BRCA Gene Mutations Linked to Salivary Gland Cancer

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The genetic mutations that put people at high risk for breast cancer may also be linked with an increased risk of salivary gland cancer, a new study suggests.

Researchers analyzed information from 187 people with breast cancer who had mutations in the BRAC1 and BRAC2 genes — which are linked with a high risk of breast and ovarian cancer. The researchers also examined several generations of patients' close relatives, some of whom had also been tested for the BRCA1 and BRCA2 mutations.

Of the 5,754 people in the study, three had salivary gland cancer, and all three were relatives of the breast cancer patients. The overall rate of salivary gland cancer in the study families was 0.052 percent. This is much higher than the rate of salivary gland cancer in the general population, which is three cases per 100,000 people, or 0.003 percent, the researchers said. [6 Foods That May Affect Breast Cancer Risk]

Of the three people with salivary gland cancers in the study, one was a relative who had a confirmed BRCA1 mutation. The two other cases were relatives who had not been tested for the BRCA1 or BRCA2 mutations.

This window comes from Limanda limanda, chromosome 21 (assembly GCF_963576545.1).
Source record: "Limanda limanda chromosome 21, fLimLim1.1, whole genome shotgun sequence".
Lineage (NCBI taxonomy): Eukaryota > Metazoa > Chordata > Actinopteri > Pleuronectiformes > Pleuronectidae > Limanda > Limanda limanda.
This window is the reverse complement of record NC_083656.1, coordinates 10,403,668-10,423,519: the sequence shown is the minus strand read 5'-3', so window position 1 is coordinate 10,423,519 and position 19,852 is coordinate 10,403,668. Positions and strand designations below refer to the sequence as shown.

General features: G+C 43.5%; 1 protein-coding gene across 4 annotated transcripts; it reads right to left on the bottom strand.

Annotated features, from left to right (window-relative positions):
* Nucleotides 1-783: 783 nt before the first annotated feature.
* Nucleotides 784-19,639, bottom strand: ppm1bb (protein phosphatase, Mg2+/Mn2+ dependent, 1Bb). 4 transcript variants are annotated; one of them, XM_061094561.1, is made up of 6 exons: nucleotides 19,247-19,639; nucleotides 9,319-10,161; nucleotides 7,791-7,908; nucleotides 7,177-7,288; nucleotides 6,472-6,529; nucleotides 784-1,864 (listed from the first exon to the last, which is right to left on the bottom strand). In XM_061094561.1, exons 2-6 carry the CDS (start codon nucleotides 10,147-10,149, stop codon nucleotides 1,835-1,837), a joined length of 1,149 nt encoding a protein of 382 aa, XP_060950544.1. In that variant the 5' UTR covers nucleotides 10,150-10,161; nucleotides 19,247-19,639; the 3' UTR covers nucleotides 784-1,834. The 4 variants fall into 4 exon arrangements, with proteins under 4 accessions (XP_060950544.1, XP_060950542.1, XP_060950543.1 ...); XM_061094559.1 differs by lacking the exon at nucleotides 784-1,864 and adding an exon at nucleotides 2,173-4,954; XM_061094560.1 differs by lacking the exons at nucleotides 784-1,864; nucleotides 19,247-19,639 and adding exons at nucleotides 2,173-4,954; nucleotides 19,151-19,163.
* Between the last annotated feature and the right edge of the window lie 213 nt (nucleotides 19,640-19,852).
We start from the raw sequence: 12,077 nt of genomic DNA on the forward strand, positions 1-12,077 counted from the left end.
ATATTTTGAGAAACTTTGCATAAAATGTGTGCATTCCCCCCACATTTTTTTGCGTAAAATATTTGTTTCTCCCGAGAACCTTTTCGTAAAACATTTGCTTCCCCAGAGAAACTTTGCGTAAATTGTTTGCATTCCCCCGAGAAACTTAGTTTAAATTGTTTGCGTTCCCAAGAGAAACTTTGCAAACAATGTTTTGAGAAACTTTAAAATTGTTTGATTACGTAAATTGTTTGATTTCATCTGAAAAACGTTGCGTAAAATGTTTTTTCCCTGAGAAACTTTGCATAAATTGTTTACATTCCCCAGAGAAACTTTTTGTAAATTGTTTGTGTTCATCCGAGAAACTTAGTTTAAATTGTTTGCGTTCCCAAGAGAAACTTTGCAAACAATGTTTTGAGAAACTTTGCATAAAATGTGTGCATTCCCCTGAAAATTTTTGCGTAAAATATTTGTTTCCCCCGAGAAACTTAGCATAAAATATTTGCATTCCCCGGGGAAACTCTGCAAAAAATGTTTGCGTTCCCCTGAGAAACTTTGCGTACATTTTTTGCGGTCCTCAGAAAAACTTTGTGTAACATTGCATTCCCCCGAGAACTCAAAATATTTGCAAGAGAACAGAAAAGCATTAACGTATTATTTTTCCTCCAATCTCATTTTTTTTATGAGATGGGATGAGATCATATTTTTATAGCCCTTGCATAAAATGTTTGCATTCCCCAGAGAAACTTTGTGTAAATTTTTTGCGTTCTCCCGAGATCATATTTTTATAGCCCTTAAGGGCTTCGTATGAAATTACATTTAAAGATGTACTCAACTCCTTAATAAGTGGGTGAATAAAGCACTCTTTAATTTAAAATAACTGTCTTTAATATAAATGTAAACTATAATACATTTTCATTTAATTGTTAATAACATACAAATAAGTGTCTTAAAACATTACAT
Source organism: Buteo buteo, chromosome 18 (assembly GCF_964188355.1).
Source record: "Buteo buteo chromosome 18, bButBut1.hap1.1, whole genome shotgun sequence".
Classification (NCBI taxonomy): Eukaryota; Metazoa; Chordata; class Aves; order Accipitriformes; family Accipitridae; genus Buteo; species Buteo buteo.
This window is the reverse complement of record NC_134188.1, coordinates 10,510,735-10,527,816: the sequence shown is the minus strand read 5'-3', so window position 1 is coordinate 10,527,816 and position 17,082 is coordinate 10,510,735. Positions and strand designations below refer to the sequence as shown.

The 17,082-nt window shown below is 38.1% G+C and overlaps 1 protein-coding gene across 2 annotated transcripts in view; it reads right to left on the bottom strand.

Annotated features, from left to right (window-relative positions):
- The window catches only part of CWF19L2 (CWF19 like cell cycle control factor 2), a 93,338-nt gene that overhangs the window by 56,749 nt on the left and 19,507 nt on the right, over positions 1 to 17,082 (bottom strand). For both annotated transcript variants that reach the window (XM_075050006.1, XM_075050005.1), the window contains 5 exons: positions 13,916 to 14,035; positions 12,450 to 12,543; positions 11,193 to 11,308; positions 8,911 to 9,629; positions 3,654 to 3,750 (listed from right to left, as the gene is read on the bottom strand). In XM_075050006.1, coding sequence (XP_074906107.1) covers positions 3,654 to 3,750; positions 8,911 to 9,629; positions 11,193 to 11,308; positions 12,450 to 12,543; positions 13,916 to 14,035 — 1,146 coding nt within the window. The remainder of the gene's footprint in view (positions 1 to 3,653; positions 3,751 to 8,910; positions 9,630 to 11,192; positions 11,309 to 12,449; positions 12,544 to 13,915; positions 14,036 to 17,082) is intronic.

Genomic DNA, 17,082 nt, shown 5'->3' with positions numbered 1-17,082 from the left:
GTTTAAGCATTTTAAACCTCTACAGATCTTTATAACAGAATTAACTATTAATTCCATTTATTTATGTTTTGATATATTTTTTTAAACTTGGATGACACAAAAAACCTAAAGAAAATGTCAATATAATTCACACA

Earlier studies have linked breast cancer with salivary gland cancer, but the new study is one of the first to find a link between mutations in the BRCA gene and salivary gland cancer, the researchers said.

Salivary glands and breast tissue are both types of exocrine tissue, which means they secrete products (such as saliva or milk) through a duct into an organ.

The new study "resulted in a significant observation that we believe, when considered alongside other similarities between salivary glands and breast tissue, warrants further investigation into the nature of a possible linkage between … BRCA mutations and salivary gland cancer," the researchers, from Ohio State University College of Medicine, wrote in the Sept. 25 issue of the journal JAMA Otolaryngology–Head & Neck Surgery.

The researchers noted that because two of the people with salivary gland cancer in the study did not have genetic testing results, the researchers cannot confirm that these individuals had BRCA mutations. But in one of these patients, there was a 50 percent chance that he had the mutation, the researchers said.

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Rachael Rettner

Rachael is a Live Science contributor, and was a former channel editor and senior writer for Live Science between 2010 and 2022. She has a master's degree in journalism from New York University's Science, Health and Environmental Reporting Program. She also holds a B.S. in molecular biology and an M.S. in biology from the University of California, San Diego. Her work has appeared in Scienceline, The Washington Post and Scientific American.